Posted by Carlton Kelley at Monday, 24 January 2005 at 5:13pm GMT

Thank you for your perceptive editorial comments, which always strike me as more Christian than what most Christian leaders say.
I left the Episcopal Church years ago to pursue my sense of call. I have never looked back but I have also never forgot the Truth I learned in the Episcopal Church albeit rarely practiced by its ministers.
As a hospital chaplain, I find that I spend a fourth to a third of my time dealing with the pain caused by a patient's rejection by an institutional church or representative. How sad when God is Father/Mother of us all.
Human beings are such a mixture of good and evil, but the God who created us is good and we can call on that goodness in our journey, wherever we have been and wherever we are now.
Keep up the good work to let God's light shine where you are.

Posted by Stephen at Monday, 24 January 2005 at 8:33pm GMT

A quote from Deepak Chopra in the latest issue of Time Magazine seems particularly apropos:

"Our image of God is outmoded. Religion has become divisive, quarrelsome and idiotic. Religion is the reason we have all this conflict in the world. We have squeezed God into the the volume of a body and the span of a lifetime; given God a male identity, an ethnic background; made him a tribal chief and gone to war. Yet people are not ready to forsake their image of God."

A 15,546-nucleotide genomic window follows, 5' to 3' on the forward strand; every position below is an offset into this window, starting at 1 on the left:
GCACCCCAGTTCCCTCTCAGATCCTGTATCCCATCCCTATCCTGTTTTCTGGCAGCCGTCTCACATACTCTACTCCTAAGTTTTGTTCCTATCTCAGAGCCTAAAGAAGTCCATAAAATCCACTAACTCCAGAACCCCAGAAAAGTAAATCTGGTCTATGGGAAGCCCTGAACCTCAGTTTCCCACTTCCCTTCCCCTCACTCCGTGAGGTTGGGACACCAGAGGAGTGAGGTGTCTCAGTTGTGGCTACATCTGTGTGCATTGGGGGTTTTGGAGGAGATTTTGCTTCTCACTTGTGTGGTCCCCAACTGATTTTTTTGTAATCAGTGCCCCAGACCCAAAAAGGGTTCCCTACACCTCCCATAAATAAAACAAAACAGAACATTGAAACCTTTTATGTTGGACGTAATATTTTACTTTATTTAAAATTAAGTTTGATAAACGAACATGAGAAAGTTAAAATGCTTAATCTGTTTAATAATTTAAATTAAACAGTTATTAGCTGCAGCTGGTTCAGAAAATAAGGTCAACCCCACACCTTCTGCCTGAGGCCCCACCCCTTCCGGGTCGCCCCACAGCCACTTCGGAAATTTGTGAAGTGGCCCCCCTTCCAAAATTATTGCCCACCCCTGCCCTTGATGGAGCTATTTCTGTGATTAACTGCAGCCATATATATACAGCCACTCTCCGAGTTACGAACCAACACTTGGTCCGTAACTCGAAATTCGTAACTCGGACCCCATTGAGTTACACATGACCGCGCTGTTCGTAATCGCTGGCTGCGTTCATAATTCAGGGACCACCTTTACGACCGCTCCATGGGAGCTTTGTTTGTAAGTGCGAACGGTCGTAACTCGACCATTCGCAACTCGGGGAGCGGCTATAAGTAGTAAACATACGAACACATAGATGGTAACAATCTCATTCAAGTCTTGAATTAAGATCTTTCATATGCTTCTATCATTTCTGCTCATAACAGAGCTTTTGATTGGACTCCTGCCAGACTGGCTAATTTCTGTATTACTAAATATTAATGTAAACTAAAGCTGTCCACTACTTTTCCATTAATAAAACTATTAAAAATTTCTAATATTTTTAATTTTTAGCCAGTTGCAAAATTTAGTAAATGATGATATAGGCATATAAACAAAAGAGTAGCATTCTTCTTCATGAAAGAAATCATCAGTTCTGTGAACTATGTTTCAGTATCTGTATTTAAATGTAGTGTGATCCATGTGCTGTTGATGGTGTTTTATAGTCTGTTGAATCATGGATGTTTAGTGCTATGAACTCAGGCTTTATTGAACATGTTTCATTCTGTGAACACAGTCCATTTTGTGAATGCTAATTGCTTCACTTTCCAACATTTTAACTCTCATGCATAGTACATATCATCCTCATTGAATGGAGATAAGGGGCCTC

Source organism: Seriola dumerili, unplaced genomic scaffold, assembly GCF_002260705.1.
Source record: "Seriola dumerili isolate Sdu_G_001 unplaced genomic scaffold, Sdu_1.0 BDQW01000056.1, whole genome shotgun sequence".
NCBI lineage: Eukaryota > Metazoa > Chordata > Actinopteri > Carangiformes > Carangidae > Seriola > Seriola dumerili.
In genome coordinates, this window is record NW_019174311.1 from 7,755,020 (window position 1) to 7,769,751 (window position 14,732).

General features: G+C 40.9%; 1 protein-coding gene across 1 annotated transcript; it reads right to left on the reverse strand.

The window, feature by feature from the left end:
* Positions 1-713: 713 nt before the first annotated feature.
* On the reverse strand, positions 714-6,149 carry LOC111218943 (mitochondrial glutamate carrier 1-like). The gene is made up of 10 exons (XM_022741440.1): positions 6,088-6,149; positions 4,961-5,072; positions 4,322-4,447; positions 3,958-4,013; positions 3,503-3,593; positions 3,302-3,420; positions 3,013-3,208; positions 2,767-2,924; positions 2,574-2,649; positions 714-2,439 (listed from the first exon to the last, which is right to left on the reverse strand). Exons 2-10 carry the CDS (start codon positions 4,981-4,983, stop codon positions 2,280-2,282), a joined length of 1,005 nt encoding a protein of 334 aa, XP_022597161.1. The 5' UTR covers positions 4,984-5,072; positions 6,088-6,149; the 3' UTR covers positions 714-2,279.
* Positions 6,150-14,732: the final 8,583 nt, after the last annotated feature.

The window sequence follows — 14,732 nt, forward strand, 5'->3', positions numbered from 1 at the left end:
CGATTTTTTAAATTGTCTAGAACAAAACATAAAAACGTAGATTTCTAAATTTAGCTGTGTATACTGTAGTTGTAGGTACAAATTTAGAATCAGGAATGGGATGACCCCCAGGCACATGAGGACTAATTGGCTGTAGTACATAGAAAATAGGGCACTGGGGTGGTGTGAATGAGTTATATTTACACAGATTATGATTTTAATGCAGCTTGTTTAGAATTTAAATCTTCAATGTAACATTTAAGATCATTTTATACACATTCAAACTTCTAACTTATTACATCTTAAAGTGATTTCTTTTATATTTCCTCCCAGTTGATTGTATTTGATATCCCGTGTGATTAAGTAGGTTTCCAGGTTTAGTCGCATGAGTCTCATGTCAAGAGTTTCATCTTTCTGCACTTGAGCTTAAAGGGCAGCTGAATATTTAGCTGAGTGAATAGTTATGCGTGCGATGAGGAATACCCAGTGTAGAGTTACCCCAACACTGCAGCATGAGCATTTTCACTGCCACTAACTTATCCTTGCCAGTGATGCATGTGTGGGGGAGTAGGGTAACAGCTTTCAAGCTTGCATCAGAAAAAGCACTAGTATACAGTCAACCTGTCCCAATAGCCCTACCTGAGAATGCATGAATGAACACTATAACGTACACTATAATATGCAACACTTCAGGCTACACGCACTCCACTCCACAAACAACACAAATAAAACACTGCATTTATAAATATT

Under the banner of "Christianity" groups are working to deny gays and lesbians the right to employment, housing, health care, ordination and protection from hate crimes. The few attempts by Christians to redress this situation are met with vehement opposition from, who else, other Christians. Could someone please remind me, why did they take "Onward, Christian Soldiers" out of the hymnal?

Posted by F. William Voetberg at Tuesday, 25 January 2005 at 2:30pm GMT

Ah, but "Onward, Christian Soldiers" is still in The Hymnal 1982, at #562. Many may think it is gone, because, I dare say, it's unlikely to have been sung much of anywhere in the last 20 years; that hymn and "I sing a song of the saints of God" were, in fact, almost banished in 1982, but were restored after what seems to have been an epic battle at General Convention.